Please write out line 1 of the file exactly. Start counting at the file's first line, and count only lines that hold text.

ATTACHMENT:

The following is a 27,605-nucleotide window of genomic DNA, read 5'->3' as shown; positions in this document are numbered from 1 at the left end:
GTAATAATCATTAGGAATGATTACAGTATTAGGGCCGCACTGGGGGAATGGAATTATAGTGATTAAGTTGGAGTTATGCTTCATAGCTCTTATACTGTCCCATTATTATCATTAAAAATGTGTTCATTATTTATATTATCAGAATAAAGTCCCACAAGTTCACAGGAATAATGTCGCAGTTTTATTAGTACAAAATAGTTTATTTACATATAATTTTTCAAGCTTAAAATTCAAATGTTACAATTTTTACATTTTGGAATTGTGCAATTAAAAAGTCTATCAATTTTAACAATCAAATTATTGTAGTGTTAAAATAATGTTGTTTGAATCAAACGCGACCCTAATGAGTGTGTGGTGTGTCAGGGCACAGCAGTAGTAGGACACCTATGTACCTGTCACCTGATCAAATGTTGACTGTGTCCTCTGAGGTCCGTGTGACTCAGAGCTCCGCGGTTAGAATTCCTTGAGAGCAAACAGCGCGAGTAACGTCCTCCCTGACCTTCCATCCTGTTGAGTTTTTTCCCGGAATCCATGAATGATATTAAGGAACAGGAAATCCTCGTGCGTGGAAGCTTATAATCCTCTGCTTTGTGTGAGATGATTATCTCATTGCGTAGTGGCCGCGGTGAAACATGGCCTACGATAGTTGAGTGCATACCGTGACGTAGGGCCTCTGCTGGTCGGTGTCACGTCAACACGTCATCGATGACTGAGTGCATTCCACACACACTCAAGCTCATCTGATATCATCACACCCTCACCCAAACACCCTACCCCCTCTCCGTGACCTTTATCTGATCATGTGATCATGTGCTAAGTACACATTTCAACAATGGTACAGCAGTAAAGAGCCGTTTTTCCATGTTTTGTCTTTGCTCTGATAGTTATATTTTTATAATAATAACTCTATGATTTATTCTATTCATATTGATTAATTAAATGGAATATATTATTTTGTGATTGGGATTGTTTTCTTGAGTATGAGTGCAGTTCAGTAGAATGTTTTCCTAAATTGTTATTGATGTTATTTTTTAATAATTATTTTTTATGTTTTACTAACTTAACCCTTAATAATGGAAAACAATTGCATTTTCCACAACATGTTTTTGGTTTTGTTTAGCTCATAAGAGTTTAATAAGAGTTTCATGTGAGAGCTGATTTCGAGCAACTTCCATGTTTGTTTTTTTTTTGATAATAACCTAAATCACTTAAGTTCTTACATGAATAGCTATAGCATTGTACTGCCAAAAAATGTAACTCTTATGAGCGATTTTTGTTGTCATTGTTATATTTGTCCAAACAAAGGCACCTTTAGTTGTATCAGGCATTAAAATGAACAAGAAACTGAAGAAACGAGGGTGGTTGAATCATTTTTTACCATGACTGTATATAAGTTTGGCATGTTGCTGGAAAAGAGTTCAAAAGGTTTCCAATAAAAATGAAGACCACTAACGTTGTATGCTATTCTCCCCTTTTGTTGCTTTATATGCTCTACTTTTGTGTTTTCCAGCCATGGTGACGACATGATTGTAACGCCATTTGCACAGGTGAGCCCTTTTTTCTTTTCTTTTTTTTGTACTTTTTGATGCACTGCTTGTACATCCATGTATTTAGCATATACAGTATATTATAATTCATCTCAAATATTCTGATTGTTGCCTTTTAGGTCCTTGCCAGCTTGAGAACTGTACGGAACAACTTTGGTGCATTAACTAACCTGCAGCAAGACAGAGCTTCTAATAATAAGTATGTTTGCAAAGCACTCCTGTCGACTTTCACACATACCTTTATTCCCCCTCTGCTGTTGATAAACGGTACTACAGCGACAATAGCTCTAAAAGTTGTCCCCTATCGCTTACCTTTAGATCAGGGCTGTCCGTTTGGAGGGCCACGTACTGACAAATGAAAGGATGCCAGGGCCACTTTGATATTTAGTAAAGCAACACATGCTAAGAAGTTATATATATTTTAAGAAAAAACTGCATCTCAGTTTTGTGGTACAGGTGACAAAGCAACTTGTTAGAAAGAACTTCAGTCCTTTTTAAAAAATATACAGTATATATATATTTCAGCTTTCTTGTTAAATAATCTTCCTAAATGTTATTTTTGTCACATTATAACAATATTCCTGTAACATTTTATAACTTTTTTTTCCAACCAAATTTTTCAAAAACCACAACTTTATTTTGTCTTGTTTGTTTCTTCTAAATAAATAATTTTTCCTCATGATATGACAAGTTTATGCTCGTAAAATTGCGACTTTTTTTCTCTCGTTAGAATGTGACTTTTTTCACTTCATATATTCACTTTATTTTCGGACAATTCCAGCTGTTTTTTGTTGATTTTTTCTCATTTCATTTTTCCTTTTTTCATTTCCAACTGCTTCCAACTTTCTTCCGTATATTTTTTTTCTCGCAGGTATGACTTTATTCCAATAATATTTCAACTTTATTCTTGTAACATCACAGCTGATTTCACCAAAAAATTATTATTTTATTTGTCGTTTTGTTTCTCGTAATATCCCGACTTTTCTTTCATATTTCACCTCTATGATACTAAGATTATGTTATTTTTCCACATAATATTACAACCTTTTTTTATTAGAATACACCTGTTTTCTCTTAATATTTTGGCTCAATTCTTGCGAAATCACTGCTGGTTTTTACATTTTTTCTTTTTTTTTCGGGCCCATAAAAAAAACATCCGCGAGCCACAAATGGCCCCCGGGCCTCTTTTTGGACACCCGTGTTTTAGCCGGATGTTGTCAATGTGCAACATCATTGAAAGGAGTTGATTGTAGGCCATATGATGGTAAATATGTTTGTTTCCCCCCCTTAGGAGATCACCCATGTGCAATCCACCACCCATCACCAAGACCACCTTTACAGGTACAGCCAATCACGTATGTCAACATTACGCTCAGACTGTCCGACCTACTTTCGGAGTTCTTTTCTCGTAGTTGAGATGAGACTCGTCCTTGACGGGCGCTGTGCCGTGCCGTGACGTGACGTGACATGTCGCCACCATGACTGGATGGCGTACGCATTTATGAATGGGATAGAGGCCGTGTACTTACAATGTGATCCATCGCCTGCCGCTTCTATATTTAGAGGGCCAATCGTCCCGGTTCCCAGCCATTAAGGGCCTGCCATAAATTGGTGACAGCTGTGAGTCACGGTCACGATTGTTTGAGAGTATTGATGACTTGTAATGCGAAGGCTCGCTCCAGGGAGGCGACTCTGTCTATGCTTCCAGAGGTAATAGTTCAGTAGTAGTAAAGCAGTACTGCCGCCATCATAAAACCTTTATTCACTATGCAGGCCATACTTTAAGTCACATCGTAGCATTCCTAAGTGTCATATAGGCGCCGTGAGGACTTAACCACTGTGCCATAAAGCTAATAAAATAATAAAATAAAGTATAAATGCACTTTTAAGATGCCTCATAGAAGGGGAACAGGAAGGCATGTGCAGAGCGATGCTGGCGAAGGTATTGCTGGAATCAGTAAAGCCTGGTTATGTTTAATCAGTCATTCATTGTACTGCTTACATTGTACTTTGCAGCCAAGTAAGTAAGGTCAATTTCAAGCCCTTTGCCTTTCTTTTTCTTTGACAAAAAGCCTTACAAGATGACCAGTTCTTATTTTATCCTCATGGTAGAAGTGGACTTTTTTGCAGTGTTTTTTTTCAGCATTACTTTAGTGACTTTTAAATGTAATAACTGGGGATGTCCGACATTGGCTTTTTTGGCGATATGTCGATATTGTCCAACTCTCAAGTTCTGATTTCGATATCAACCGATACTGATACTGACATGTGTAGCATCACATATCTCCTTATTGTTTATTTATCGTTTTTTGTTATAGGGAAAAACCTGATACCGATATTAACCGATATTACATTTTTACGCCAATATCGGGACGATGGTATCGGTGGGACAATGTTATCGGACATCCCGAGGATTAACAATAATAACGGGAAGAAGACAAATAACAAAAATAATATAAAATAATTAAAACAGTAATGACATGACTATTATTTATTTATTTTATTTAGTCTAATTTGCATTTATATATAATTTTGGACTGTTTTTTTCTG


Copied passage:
The following is a 27,605-nucleotide window of genomic DNA, read 5'->3' as shown; positions in this document are numbered from 1 at the left end: